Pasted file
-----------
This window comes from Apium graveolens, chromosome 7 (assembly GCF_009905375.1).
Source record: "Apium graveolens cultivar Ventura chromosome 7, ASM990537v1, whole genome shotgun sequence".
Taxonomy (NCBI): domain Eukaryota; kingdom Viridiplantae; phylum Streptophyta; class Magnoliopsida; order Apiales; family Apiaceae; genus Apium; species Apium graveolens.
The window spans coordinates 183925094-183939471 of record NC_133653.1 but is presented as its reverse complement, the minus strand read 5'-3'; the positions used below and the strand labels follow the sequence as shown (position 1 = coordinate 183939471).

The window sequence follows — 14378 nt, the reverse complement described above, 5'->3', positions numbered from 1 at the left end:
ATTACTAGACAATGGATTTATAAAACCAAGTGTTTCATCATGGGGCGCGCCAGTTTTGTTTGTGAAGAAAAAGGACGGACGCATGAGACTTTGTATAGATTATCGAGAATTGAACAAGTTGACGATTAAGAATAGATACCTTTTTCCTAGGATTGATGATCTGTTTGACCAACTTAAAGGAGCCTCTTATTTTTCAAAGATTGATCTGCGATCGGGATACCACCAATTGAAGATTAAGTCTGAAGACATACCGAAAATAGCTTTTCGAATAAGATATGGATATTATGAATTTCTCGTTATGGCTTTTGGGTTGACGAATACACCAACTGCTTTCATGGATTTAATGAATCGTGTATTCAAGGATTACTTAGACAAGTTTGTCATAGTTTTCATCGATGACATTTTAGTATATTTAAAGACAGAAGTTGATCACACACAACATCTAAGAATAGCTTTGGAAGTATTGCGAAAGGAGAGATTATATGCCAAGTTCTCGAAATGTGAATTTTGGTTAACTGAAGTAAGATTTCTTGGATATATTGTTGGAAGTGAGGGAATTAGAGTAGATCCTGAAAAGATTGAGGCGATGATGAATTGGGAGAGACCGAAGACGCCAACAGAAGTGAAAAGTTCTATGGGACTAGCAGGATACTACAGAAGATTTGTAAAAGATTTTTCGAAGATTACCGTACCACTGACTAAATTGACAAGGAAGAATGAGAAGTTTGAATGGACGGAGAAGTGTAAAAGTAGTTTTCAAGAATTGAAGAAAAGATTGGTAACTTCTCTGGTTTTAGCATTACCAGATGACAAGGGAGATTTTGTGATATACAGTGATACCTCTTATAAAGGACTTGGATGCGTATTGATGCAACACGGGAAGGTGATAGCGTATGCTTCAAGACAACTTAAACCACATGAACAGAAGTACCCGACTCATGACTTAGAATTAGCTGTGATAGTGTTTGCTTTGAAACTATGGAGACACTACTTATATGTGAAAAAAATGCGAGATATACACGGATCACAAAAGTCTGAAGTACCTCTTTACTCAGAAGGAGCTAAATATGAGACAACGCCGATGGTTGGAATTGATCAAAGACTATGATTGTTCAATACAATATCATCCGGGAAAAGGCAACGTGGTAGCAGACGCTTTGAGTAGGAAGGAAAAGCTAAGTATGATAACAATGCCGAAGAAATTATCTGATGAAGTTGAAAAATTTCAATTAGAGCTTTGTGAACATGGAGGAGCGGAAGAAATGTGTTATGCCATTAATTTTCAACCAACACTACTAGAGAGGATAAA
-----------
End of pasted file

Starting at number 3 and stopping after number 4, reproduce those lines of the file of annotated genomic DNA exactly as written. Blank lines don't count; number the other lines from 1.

Taxonomy (NCBI): domain Eukaryota; kingdom Viridiplantae; phylum Streptophyta; class Magnoliopsida; order Apiales; family Apiaceae; genus Apium; species Apium graveolens.
The window spans coordinates 183925094-183939471 of record NC_133653.1 but is presented as its reverse complement, the minus strand read 5'-3'; the positions used below and the strand labels follow the sequence as shown (position 1 = coordinate 183939471).